• $\begingroup$ Nice article... Unfortunately I dont have a good background on probability/combinatorics to understand completely the article. Anyway I think it would be interesting the comparison between the estimated error through a simulation and the real error, maybe this is a silly question for someone that had a better background on statistics and modeling. $\endgroup$ – Masacroso Jan 10 '17 at 13:24
2
$\begingroup$

Simulation. I don't have anything to contribute to a combinatorial discussion that leads to an analytic solution. But here is a simulation in R statistical software that counts values of $S$ in repeated experiments, each with $D$ independent rolls of a die with $F$ faces. I begin with a demonstration of the simulation method, and then give results of many experiments to simulate the distribution of $S.$ Knowing approximately the correct results may be useful to assess the accuracy of an analytic solution.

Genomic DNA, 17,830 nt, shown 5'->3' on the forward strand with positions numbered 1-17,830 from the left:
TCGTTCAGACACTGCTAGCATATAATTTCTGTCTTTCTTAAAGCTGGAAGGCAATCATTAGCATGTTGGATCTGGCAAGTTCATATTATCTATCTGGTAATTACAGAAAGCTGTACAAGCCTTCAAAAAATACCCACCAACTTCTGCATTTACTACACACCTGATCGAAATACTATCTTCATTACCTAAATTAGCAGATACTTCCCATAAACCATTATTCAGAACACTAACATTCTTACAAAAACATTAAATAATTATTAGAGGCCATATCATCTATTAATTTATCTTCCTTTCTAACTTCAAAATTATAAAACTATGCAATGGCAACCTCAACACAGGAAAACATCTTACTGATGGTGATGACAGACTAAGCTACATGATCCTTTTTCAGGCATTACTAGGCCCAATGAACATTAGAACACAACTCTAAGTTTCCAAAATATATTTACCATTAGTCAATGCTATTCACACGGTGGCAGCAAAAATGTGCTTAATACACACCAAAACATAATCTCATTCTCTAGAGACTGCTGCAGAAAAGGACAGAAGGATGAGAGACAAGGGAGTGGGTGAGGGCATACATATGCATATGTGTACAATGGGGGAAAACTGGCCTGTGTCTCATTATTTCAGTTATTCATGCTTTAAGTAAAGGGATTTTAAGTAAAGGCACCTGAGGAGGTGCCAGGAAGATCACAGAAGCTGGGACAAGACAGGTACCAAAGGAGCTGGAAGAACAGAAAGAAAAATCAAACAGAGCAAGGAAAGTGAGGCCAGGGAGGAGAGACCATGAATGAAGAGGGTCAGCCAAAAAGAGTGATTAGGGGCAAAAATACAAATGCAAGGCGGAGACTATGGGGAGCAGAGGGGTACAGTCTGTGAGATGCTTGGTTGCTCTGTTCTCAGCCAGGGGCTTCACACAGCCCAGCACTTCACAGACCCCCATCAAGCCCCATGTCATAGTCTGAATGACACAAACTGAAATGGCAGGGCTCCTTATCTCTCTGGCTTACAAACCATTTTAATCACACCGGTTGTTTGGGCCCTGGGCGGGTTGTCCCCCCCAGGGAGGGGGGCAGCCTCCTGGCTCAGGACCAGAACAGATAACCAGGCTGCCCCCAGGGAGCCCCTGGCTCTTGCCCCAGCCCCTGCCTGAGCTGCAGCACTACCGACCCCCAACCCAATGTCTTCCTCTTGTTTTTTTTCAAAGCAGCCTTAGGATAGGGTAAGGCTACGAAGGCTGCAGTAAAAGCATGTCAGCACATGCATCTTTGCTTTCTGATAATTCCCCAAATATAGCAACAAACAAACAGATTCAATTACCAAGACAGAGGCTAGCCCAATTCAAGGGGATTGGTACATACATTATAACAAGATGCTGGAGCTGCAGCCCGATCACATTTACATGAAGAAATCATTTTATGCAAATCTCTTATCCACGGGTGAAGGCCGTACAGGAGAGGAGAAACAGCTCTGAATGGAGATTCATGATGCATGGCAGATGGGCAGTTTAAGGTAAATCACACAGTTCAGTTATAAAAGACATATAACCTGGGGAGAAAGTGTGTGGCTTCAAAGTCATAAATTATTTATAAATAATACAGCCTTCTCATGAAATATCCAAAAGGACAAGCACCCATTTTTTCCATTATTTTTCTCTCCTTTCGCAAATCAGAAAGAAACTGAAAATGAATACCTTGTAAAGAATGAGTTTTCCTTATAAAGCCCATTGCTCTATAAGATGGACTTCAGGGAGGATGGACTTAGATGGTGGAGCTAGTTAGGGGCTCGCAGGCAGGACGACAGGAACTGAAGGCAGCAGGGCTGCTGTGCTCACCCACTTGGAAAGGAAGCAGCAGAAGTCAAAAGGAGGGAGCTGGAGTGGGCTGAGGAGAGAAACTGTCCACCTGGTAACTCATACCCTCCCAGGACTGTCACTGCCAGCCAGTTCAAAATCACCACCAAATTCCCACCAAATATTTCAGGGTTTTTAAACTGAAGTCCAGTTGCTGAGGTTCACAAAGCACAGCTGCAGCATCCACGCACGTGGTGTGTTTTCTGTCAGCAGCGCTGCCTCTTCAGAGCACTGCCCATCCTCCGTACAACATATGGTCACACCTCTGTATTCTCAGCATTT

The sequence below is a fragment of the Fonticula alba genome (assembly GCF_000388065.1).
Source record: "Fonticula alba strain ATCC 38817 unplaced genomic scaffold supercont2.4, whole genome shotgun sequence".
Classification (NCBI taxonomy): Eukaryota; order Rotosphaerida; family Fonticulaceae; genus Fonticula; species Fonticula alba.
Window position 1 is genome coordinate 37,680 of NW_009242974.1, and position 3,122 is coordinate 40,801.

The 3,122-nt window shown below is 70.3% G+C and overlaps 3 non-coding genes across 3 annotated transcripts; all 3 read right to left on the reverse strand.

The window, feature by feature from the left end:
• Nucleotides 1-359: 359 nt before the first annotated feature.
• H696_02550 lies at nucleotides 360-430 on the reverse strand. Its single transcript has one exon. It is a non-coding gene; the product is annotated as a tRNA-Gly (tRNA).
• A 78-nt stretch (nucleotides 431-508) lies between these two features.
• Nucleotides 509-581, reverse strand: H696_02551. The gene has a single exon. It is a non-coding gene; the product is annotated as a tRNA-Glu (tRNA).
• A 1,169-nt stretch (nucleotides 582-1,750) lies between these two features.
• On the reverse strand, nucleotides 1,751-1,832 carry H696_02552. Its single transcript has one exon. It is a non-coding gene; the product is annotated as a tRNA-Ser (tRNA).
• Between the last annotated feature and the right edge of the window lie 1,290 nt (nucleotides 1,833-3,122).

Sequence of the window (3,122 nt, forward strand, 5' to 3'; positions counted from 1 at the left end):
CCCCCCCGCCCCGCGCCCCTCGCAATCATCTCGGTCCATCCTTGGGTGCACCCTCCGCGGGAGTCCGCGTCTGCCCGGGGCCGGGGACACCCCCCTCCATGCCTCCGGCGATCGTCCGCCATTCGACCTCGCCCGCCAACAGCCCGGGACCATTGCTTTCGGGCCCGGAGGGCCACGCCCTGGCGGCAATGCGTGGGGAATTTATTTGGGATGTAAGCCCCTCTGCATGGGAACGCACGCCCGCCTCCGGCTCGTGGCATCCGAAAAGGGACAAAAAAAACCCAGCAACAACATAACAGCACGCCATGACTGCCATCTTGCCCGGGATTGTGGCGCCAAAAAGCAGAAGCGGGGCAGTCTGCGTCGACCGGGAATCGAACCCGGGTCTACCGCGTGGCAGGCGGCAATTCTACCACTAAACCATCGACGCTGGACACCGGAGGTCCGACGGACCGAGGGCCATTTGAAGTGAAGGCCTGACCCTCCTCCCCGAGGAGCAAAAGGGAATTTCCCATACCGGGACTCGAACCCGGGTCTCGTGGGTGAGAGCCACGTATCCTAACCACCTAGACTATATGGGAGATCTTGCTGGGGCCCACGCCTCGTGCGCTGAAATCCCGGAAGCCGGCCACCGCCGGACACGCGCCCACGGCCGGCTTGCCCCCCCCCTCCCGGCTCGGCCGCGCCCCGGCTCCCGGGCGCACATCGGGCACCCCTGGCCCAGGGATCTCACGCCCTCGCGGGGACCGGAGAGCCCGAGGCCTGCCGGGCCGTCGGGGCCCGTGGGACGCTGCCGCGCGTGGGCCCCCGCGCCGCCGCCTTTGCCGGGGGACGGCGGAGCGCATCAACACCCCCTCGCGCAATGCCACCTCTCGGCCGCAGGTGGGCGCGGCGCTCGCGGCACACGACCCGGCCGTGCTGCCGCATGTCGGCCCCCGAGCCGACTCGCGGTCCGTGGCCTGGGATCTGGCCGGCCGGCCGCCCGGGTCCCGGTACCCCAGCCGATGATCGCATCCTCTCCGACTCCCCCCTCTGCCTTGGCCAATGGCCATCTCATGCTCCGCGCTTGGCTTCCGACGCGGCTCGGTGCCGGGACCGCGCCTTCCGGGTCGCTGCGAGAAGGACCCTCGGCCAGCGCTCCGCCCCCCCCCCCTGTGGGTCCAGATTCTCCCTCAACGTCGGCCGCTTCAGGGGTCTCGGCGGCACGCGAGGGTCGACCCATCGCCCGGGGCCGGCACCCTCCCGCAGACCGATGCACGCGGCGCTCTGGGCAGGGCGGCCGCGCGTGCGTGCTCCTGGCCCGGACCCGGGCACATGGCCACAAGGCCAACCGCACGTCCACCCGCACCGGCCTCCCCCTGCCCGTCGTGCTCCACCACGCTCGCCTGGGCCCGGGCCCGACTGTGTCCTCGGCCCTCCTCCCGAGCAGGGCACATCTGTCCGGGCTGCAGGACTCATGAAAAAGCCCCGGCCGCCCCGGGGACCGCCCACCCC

Demonstration of concept. The R function sample can be used to simulate rolling a die, and the function rle (for 'run length encoding') can be used as the basis of a method to find $S$ for each experiment. Here are results of experiment yielding various values of $S.$

f=6; d=10;  die=1:f
roll = sample(die, d, repl=T)
srt.roll = sort(roll); srt.roll
## 1 1 2 2 3 3 4 4 5 6
len = rle(srt.roll)$lengths;  len
## 2 2 2 2 1 1       # 'run lengths' of sorted rolls
s = max(len); s
## 2                 # s = 2 (There two 1's, two 2's, etc.)

...
## 1 1 2 2 2 3 4 5 5 6
len = rle(srt.roll)$lengths;  len
## 2 3 1 1 2 1
s = max(len); s
## 3                 # There were three 2's